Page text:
Figure 4

Bars show mean corrected probability to commit novelty responses, in each of the four task quarters for different groups of neotic responses; blue line indicates the smoothed slope by local polynomial regression fitting (locally weighted scatterplot smoothing-loess); the coloured lines indicate the probability to respond to the unrewarded baseline stimuli; shaded areas represent 95% confidence intervals.

Discussion

Our results reveal that neotic style does not impact upon the amount of exploration observed but rather effects the time at which it takes place. Very fast approaching individuals exhibited most novelty responses in the early trials of discrimination learning, but individuals with increased latencies to approach, exhibited a peak in their exploration which was shifted towards the later stages of the task. This result suggests that neophobic individuals do not necessarily explore less, but rather do so once they have habituated to a situation. Corvids and parrots, have been proposed to be amongst the most neophilic and explorative bird species1, 5 however, as this work generally investigates the behaviour on a group level, individuals that are fast to approach novelty can potentially influence the group data. Thus the inter-individual differences observed here are likely to be a general phenomenon and a noteworthy addition to the general findings of species level differences observed in the literature1, 8.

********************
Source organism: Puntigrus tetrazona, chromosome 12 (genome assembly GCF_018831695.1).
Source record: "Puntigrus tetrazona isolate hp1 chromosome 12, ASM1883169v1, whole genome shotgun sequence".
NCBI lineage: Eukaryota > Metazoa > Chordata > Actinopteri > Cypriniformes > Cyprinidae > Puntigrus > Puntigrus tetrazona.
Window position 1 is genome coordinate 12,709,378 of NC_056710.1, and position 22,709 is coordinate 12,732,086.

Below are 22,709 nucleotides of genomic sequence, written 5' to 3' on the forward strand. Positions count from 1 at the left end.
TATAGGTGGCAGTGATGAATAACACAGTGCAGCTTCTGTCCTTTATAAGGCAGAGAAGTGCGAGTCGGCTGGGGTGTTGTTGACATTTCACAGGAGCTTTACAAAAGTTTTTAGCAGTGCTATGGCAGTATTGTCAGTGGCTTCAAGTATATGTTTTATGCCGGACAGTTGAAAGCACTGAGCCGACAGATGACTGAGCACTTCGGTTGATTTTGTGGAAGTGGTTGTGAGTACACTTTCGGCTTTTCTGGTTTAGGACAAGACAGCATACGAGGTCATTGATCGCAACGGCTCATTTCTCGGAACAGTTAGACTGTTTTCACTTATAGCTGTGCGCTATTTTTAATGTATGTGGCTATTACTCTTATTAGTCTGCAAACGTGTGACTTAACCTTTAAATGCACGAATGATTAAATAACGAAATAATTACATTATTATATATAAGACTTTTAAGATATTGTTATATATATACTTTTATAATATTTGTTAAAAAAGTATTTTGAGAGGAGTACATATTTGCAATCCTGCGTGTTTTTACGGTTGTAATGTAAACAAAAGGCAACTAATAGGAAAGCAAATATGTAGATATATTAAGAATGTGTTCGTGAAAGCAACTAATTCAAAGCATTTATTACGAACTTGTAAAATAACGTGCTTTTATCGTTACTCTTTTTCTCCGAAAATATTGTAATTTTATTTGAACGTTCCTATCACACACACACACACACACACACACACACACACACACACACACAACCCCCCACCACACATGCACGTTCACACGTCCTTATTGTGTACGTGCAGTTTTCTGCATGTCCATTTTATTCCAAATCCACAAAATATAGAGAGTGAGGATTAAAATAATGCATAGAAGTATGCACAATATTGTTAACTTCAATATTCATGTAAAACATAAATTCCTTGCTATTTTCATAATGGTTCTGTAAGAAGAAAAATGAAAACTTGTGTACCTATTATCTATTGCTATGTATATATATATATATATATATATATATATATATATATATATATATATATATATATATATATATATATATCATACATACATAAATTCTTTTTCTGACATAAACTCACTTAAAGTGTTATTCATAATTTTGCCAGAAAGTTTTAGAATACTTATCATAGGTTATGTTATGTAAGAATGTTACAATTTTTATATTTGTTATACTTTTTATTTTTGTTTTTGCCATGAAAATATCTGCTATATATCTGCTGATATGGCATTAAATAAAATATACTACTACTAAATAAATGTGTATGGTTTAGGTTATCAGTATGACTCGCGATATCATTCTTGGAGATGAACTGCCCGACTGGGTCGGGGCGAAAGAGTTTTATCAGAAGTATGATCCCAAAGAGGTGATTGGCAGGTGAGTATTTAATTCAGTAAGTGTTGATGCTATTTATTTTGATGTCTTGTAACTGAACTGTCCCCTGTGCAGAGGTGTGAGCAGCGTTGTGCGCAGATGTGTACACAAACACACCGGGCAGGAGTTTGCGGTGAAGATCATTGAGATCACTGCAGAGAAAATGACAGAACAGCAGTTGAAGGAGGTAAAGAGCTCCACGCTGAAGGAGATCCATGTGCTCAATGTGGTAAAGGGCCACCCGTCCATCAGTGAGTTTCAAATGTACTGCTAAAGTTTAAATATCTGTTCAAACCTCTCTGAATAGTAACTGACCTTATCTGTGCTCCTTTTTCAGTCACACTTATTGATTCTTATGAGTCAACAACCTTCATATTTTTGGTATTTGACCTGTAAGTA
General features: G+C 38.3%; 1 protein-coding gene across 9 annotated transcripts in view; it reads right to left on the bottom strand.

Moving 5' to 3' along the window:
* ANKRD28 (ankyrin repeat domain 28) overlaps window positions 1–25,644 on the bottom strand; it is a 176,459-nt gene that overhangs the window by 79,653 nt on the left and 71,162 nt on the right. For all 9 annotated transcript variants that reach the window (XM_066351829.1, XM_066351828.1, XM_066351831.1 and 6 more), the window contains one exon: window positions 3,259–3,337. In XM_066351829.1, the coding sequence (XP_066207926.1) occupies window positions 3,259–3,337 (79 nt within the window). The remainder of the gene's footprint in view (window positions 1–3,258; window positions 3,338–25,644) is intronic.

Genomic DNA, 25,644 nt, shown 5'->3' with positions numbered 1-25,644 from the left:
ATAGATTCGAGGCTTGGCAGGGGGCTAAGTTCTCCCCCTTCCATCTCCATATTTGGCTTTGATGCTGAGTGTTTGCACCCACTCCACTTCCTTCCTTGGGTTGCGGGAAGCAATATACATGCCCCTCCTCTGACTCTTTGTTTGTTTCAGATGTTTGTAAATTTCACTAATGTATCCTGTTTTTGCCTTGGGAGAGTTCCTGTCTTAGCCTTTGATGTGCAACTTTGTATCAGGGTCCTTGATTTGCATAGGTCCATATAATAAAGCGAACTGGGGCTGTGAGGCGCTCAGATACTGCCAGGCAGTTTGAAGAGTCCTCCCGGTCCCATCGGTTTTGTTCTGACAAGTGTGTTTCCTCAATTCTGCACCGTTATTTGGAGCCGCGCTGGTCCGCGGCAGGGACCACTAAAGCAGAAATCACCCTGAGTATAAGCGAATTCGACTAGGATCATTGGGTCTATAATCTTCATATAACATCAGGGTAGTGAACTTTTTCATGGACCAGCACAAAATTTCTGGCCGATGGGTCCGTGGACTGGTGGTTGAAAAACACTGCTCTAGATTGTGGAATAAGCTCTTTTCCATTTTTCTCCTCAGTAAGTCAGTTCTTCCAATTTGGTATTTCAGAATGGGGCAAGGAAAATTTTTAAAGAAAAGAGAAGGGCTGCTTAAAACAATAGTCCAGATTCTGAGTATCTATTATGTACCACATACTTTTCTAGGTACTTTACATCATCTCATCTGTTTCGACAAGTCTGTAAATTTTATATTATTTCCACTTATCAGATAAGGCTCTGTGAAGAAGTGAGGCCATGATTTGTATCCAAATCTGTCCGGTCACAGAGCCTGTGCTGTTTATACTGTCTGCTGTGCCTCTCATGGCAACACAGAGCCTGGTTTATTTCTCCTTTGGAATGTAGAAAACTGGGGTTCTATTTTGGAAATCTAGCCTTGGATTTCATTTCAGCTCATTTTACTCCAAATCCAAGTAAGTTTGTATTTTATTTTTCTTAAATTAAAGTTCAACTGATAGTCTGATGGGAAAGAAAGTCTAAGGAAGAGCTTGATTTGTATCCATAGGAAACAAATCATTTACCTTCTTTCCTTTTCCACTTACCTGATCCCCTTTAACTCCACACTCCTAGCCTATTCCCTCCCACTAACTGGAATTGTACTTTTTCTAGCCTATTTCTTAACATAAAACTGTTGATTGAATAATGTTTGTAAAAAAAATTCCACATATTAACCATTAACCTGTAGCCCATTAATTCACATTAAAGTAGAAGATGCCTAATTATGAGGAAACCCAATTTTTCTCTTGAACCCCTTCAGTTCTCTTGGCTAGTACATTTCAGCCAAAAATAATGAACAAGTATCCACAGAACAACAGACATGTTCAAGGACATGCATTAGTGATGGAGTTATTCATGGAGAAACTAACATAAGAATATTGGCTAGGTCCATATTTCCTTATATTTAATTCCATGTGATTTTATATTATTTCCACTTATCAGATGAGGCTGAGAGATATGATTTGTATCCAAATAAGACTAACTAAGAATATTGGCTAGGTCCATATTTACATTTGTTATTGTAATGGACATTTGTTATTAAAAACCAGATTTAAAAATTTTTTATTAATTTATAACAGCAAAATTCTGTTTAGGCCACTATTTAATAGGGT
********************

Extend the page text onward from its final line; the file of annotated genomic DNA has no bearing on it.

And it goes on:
The results reveal little effect of species or distribution patterns in terms of exploration. A clear difference in exploration over time can only be observed in juvenile crows (see Fig. S4 and Table S2), suggesting that age rather than species underlies this effect. While the finding that crows responded most strongly to novel stimuli is in line with ecological predictors, such as largest distribution patterns and omnivorous diet1, this species effect is heavily confounded by age. A recent study with the same individuals, that has shown that explorative tendencies deteriorate as age increases12. Further, neotic style, did not differ consistently between species, except for eclectus parrots who generally exhibited relatively low delta latencies to approach the novel stimuli (see Figs 2 and 5). This suggests that, rather than being driven at a species level, and being determined by potential risks connected with foraging1, 19, neotic style is more likely to result from an interaction between the social structure of the species, individual position in the social hierarchy and individual level experience1, 13, 18. These factors are likely to promote the large individual differences observed in this study.